I have lost count on the number of times I have read this post. Not because it makes no sense, because you have pulled me into your world and shown me what your life is, what your struggle is again. I realized I was trying to understand it, to get what it must be like. And I realized that I can't because I haven't been there, and that's okay.

What I can tell you is that I love you. I pray for you every. single. day. more than once. I am with you reading and re-reading, crying and laughing and praying for each discovery you make as you seek to draw the pictures of your life in indelible ink.

I love you.

Jenn @ A Country Girl's Ramblings said...


Rebecca said...

"I don't even know what my favorite color is. It's probably my best friend's favorite color. I want to find my own favorite color..."

You hit the nail on the head. Finding out who you are is a never ending process, I believe. It feels as if life just has too much to it a lot of the time, constantly shifting and changing.

Remember though, that kids are extremely forgiving. I look at mine and they love me completely, even though I'm horribly imperfect. They may threaten to run away at times, but underneath it all I am their mommy and nothing can ever replace that.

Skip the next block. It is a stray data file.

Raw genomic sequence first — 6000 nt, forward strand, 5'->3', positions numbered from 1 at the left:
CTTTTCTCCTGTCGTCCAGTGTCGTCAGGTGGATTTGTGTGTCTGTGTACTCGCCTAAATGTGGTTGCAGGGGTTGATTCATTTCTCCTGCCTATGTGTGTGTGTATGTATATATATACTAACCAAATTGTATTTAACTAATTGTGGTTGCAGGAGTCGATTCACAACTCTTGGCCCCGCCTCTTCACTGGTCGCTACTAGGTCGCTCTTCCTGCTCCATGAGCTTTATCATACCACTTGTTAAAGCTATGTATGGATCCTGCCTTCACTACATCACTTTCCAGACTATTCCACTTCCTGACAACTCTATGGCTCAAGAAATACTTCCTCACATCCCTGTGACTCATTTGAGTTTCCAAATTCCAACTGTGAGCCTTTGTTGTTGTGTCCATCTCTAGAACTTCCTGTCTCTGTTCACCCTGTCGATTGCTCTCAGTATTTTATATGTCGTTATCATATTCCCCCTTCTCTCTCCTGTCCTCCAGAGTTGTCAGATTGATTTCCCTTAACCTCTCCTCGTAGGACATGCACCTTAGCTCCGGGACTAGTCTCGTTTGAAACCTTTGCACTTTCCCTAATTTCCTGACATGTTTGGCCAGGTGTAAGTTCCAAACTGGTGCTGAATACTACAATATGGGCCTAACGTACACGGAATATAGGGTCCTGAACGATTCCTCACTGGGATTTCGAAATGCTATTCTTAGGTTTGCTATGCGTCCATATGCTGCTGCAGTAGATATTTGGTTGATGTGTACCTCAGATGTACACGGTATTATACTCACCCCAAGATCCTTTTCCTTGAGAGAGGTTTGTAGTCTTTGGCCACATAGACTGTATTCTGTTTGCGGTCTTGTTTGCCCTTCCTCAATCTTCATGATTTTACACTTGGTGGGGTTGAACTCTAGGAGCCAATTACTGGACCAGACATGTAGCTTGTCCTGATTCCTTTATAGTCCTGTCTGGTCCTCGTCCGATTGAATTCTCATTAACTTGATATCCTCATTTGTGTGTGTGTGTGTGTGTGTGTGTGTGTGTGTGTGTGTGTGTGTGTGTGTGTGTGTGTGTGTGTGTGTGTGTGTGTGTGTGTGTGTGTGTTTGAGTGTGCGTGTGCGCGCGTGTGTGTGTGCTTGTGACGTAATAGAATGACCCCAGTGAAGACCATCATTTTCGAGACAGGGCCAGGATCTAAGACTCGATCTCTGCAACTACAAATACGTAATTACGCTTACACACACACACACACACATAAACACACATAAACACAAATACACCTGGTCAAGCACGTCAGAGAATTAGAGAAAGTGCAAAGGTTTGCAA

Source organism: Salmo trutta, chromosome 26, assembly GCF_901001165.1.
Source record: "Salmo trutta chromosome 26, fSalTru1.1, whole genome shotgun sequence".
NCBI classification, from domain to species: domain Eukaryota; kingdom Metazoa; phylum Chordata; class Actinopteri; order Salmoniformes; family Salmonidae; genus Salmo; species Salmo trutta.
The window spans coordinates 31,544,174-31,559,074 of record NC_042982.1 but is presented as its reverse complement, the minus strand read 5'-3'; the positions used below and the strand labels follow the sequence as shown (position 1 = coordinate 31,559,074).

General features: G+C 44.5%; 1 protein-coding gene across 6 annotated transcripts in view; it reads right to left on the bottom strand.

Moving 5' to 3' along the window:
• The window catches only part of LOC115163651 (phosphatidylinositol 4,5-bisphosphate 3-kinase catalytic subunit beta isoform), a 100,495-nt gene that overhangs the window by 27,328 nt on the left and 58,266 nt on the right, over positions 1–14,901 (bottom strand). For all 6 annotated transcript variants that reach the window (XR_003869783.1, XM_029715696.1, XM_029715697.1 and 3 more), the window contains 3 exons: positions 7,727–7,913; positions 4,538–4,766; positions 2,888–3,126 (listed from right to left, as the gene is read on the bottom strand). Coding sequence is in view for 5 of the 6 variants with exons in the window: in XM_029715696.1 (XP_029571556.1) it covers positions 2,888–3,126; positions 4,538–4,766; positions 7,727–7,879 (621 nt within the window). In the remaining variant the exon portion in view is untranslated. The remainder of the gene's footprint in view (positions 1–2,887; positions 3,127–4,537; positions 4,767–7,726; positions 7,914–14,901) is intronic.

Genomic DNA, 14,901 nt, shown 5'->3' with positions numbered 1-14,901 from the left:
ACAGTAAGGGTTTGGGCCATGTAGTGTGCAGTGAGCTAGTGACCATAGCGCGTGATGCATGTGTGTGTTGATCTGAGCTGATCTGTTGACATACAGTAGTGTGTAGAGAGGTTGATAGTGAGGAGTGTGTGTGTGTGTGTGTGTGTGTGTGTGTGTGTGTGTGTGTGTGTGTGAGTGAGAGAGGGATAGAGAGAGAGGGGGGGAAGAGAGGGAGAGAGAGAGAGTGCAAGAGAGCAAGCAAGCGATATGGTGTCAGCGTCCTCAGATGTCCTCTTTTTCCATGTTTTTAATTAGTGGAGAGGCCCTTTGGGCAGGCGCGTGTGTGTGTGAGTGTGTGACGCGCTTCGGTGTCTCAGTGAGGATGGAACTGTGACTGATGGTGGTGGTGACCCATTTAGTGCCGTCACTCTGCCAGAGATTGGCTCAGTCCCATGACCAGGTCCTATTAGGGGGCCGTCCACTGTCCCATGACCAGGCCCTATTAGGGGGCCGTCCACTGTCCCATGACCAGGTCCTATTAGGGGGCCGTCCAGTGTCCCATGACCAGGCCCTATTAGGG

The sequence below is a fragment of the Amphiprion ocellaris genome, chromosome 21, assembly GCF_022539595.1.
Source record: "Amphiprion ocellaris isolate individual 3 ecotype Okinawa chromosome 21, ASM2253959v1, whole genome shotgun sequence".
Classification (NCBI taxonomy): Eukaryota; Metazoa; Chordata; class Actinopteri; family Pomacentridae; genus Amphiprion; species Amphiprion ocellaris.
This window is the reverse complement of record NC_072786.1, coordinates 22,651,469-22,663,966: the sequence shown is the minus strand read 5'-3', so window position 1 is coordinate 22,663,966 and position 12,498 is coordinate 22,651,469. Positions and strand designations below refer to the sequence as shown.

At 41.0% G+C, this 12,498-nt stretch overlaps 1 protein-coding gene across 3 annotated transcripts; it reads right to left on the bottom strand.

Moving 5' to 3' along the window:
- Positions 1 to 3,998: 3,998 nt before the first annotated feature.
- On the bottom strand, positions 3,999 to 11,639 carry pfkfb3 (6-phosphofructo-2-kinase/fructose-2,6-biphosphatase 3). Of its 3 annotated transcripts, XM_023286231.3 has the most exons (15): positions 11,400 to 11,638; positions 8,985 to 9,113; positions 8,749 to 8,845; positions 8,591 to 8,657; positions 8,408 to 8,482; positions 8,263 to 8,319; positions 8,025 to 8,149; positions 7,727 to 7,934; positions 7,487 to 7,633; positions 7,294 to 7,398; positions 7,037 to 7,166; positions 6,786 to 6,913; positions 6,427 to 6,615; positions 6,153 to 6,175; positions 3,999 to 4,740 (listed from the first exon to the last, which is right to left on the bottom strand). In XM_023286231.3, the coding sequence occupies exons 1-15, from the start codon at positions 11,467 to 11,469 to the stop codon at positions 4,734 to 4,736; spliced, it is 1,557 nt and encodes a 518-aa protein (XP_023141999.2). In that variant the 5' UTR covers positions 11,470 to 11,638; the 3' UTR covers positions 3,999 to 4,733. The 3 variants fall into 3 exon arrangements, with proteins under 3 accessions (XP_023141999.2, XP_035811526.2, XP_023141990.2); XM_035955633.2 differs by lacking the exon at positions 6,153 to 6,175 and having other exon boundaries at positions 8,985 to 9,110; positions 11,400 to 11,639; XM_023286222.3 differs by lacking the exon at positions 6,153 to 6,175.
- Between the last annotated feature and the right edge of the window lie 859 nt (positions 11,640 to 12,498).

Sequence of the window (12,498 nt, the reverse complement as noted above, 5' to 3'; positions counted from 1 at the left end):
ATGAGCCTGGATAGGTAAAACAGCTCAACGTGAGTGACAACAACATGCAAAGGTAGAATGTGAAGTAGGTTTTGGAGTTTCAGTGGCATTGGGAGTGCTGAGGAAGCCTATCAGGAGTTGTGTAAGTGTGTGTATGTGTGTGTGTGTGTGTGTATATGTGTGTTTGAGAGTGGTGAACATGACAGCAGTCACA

It's the same for you, Heather dear!

MidnightCafe said...

I want you to know that your words speak to WAY more than alcoholism. They speak to all of us who find ways to not be fully present in our own lives and who are trying to always be the right person in each situation, pleasing everybody, all the time. This is some kind of universal truth you've found...and you've written it beautifully.

Unknown Mami said...

Wow. This entire is beautifully articulated by both you and Ellie. I do not have an addiction problem, but I love a recovering heroin addict (my brother) and this really spoke to me.

Thank you for writing this.

Rachel said...


i'm a child of two alcoholics, one when I was a small child, the other as an adult.

This was a powerful, beautiful, fantastic read.

Thank you

To Think is to Create said...

Adore you. Reading honest writing makes me have belly butterflies. I have them now. xoxo

Heather said...

For so many years I was a chameleon-mostly because I thought I would be a better mother if I was like the other mothers I saw at the play ground. I always second guessed myself and I hated to be alone. I had to be on the phone with somone or doing something with someone else.

I have lost a lot of friends this past year and a half. I am comfortable by myself. All the thoughts and 'voices' swirling through my head don't overwhelm me anymore. I am content.